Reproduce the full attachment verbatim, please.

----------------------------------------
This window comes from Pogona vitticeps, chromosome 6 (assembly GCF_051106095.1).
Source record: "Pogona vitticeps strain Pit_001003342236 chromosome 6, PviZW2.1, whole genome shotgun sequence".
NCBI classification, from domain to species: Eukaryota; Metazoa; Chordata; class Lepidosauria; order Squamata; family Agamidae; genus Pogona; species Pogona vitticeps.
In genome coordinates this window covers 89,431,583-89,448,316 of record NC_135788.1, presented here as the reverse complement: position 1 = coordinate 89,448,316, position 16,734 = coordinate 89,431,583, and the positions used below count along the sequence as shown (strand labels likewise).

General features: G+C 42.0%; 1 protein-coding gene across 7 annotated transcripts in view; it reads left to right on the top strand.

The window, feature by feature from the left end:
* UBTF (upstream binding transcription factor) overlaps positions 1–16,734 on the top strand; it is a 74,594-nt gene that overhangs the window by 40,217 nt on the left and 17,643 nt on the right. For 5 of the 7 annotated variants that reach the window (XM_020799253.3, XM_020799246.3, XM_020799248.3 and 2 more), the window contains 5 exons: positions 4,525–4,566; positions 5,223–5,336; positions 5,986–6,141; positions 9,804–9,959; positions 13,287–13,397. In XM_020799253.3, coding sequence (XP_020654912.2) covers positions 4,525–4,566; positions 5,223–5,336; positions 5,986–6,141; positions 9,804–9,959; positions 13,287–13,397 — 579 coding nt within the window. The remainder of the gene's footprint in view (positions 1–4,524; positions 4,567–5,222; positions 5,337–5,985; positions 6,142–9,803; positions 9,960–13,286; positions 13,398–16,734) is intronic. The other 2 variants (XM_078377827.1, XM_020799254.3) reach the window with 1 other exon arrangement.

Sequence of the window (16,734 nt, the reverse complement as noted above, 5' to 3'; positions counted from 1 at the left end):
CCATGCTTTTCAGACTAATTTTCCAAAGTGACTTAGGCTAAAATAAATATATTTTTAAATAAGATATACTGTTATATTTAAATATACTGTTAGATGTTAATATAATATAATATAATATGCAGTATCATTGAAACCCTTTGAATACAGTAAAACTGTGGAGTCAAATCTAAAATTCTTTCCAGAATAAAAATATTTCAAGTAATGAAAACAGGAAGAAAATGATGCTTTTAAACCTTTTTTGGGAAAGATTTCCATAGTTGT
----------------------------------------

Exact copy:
This window comes from Pogona vitticeps, chromosome 6 (assembly GCF_051106095.1).
Source record: "Pogona vitticeps strain Pit_001003342236 chromosome 6, PviZW2.1, whole genome shotgun sequence".
NCBI classification, from domain to species: Eukaryota; Metazoa; Chordata; class Lepidosauria; order Squamata; family Agamidae; genus Pogona; species Pogona vitticeps.
In genome coordinates this window covers 89,431,583-89,448,316 of record NC_135788.1, presented here as the reverse complement: position 1 = coordinate 89,448,316, position 16,734 = coordinate 89,431,583, and the positions used below count along the sequence as shown (strand labels likewise).

General features: G+C 42.0%; 1 protein-coding gene across 7 annotated transcripts in view; it reads left to right on the top strand.

The window, feature by feature from the left end:
* UBTF (upstream binding transcription factor) overlaps positions 1–16,734 on the top strand; it is a 74,594-nt gene that overhangs the window by 40,217 nt on the left and 17,643 nt on the right. For 5 of the 7 annotated variants that reach the window (XM_020799253.3, XM_020799246.3, XM_020799248.3 and 2 more), the window contains 5 exons: positions 4,525–4,566; positions 5,223–5,336; positions 5,986–6,141; positions 9,804–9,959; positions 13,287–13,397. In XM_020799253.3, coding sequence (XP_020654912.2) covers positions 4,525–4,566; positions 5,223–5,336; positions 5,986–6,141; positions 9,804–9,959; positions 13,287–13,397 — 579 coding nt within the window. The remainder of the gene's footprint in view (positions 1–4,524; positions 4,567–5,222; positions 5,337–5,985; positions 6,142–9,803; positions 9,960–13,286; positions 13,398–16,734) is intronic. The other 2 variants (XM_078377827.1, XM_020799254.3) reach the window with 1 other exon arrangement.

Sequence of the window (16,734 nt, the reverse complement as noted above, 5' to 3'; positions counted from 1 at the left end):
CCATGCTTTTCAGACTAATTTTCCAAAGTGACTTAGGCTAAAATAAATATATTTTTAAATAAGATATACTGTTATATTTAAATATACTGTTAGATGTTAATATAATATAATATAATATGCAGTATCATTGAAACCCTTTGAATACAGTAAAACTGTGGAGTCAAATCTAAAATTCTTTCCAGAATAAAAATATTTCAAGTAATGAAAACAGGAAGAAAATGATGCTTTTAAACCTTTTTTGGGAAAGATTTCCATAGTTGT